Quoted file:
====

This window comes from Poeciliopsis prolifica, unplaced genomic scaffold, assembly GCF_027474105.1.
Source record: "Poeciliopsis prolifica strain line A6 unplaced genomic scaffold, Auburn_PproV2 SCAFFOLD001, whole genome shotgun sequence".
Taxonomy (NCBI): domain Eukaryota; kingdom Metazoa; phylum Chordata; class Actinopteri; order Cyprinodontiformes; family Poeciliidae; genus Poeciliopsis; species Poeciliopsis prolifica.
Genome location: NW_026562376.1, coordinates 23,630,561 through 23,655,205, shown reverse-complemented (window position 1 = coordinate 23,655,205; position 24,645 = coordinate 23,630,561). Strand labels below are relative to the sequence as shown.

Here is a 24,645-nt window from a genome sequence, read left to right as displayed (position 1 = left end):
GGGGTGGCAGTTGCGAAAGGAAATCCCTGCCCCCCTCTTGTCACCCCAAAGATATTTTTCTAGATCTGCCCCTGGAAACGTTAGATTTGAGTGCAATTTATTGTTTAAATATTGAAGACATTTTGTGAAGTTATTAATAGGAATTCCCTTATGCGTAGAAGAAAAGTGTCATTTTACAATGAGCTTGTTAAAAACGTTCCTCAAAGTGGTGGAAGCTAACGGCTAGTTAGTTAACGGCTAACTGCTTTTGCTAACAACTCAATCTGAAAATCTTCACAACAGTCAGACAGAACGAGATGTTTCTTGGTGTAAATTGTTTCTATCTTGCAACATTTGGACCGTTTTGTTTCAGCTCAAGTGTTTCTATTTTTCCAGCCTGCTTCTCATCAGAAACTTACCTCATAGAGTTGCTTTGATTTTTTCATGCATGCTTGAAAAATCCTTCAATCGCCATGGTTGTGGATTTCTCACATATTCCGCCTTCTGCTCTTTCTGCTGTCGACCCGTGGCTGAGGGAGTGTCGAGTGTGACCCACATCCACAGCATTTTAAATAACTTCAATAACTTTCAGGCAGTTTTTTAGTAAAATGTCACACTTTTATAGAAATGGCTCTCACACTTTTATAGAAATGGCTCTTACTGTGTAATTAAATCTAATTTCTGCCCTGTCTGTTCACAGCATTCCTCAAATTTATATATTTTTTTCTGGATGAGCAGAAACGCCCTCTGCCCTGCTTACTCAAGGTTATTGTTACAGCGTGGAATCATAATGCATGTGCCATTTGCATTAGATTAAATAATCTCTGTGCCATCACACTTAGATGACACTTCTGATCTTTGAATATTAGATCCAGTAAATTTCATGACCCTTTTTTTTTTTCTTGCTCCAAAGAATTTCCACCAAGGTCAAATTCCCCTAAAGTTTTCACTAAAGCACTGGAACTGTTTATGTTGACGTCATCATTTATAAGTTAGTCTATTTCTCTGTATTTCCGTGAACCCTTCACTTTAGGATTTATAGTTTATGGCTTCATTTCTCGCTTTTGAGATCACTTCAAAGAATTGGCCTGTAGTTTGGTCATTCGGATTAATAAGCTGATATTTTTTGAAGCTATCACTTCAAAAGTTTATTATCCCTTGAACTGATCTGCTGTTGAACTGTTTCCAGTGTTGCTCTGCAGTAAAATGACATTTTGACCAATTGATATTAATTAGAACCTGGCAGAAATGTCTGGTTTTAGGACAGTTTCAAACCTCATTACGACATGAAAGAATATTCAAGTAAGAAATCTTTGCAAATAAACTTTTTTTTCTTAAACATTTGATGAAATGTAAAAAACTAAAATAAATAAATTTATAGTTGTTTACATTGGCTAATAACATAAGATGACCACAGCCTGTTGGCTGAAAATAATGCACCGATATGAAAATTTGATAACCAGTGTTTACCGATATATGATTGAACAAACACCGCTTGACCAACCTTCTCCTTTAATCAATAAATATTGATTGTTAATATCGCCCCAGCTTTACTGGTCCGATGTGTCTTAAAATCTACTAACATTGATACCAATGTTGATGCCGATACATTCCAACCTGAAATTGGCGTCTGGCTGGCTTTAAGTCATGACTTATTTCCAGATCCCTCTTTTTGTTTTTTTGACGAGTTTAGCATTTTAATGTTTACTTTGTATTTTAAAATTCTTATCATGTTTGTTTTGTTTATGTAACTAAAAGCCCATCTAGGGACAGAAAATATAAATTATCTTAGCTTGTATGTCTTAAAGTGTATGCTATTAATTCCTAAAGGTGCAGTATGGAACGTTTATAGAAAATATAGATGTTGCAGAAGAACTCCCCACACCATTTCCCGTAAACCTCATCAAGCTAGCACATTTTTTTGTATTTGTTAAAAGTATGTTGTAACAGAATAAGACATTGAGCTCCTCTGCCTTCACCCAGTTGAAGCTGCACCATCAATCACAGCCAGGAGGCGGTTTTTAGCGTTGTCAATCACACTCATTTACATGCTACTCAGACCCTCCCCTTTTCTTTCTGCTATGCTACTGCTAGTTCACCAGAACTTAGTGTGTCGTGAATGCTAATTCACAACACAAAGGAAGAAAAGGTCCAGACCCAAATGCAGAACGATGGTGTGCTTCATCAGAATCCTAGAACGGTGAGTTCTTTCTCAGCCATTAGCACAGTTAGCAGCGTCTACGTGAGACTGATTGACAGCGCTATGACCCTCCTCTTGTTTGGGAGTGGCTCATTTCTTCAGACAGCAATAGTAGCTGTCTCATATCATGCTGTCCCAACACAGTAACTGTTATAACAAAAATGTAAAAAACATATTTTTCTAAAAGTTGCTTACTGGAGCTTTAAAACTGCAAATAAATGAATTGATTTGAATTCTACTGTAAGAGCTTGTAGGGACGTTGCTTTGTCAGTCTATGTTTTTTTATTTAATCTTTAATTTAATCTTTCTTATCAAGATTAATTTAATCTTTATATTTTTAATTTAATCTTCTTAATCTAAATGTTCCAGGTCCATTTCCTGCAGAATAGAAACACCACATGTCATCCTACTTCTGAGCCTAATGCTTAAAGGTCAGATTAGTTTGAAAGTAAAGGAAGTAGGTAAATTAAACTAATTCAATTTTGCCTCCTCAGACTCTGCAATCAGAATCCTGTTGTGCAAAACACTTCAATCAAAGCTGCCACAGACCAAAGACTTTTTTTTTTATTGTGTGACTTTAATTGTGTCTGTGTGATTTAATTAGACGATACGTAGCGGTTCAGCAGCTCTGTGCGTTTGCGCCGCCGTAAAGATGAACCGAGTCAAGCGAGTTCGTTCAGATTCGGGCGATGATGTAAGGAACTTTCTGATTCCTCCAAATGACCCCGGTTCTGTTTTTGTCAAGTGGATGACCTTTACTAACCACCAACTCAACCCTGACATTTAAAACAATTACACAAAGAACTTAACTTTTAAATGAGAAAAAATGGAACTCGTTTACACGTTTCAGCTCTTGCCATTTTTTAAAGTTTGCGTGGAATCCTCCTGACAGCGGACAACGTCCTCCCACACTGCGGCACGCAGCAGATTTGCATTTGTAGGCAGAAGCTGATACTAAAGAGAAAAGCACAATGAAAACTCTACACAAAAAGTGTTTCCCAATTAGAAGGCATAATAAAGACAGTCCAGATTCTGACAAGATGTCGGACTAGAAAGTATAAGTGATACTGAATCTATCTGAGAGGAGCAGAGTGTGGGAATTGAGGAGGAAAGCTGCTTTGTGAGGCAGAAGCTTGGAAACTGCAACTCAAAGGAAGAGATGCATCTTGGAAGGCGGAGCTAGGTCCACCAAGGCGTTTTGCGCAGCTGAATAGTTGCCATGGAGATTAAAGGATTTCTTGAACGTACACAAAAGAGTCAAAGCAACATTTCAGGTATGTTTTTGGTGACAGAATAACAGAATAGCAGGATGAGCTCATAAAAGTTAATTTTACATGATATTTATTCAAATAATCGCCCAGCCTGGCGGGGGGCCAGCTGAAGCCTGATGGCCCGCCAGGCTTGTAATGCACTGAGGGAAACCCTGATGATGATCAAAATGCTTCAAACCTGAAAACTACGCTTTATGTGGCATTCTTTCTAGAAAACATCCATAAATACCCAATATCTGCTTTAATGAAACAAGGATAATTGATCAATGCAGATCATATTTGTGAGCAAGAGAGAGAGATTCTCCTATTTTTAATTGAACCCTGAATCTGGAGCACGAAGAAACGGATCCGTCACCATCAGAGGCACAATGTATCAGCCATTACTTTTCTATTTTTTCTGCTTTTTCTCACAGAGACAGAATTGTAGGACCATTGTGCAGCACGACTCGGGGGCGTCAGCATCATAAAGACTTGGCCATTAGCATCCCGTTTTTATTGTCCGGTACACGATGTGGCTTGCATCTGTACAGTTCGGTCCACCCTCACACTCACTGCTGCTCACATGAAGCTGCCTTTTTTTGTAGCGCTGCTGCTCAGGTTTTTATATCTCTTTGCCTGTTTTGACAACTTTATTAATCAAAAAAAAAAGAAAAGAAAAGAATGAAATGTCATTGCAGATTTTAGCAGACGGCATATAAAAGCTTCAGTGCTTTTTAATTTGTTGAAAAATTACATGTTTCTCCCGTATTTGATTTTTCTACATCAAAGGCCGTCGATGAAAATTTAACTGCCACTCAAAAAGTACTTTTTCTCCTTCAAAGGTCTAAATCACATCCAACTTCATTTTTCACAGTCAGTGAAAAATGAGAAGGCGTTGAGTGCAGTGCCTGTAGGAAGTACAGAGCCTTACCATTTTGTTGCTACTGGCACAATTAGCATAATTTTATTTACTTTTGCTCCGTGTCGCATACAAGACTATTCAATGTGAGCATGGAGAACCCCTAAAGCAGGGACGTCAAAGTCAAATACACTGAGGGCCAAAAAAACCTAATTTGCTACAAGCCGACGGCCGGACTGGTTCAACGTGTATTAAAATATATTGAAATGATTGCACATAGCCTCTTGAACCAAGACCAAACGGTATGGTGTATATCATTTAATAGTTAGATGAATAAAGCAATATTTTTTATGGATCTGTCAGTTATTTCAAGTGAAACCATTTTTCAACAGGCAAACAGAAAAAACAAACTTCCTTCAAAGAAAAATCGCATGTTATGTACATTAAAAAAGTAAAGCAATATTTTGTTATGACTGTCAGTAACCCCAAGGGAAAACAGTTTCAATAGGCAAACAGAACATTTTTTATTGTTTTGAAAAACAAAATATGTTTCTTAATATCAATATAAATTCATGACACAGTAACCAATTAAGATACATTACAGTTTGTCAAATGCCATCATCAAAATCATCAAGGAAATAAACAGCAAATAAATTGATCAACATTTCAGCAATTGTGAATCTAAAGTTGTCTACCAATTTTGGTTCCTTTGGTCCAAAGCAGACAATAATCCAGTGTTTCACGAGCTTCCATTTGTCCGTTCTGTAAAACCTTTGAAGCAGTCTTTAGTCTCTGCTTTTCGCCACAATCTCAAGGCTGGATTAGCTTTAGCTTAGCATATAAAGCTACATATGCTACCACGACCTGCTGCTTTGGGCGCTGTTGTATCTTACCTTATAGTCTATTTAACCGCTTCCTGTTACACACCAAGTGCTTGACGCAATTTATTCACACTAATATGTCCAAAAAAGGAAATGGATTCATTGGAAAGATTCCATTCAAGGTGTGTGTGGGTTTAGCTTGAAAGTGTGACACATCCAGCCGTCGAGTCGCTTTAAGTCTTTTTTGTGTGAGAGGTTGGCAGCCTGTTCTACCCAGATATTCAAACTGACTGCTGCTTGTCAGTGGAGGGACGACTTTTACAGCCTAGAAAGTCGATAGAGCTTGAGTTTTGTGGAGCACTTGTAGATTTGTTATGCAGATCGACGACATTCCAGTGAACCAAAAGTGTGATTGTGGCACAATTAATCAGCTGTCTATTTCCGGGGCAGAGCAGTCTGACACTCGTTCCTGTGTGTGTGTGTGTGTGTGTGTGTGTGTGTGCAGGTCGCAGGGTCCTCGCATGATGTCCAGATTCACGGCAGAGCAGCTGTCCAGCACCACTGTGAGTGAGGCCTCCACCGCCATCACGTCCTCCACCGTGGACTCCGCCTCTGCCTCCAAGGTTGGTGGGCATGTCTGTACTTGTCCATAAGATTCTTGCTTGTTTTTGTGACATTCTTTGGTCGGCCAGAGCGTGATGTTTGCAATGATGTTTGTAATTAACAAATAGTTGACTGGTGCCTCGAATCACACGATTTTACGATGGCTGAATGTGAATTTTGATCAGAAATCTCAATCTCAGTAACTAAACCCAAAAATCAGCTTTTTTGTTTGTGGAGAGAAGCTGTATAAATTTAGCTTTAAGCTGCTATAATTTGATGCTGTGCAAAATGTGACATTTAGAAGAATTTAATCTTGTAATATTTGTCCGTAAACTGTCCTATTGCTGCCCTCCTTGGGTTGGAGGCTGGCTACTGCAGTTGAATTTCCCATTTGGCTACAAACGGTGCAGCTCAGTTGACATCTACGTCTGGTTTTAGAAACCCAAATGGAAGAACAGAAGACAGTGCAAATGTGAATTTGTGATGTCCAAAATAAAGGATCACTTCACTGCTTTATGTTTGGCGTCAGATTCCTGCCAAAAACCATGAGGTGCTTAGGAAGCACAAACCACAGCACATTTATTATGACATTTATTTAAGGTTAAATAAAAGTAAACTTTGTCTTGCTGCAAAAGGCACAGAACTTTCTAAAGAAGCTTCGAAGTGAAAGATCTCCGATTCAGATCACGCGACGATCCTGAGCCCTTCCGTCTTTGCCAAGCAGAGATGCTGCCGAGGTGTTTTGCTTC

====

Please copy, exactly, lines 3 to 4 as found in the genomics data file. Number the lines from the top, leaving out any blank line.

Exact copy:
Taxonomy (NCBI): domain Eukaryota; kingdom Metazoa; phylum Chordata; class Actinopteri; order Cyprinodontiformes; family Poeciliidae; genus Poeciliopsis; species Poeciliopsis prolifica.
Genome location: NW_026562376.1, coordinates 23,630,561 through 23,655,205, shown reverse-complemented (window position 1 = coordinate 23,655,205; position 24,645 = coordinate 23,630,561). Strand labels below are relative to the sequence as shown.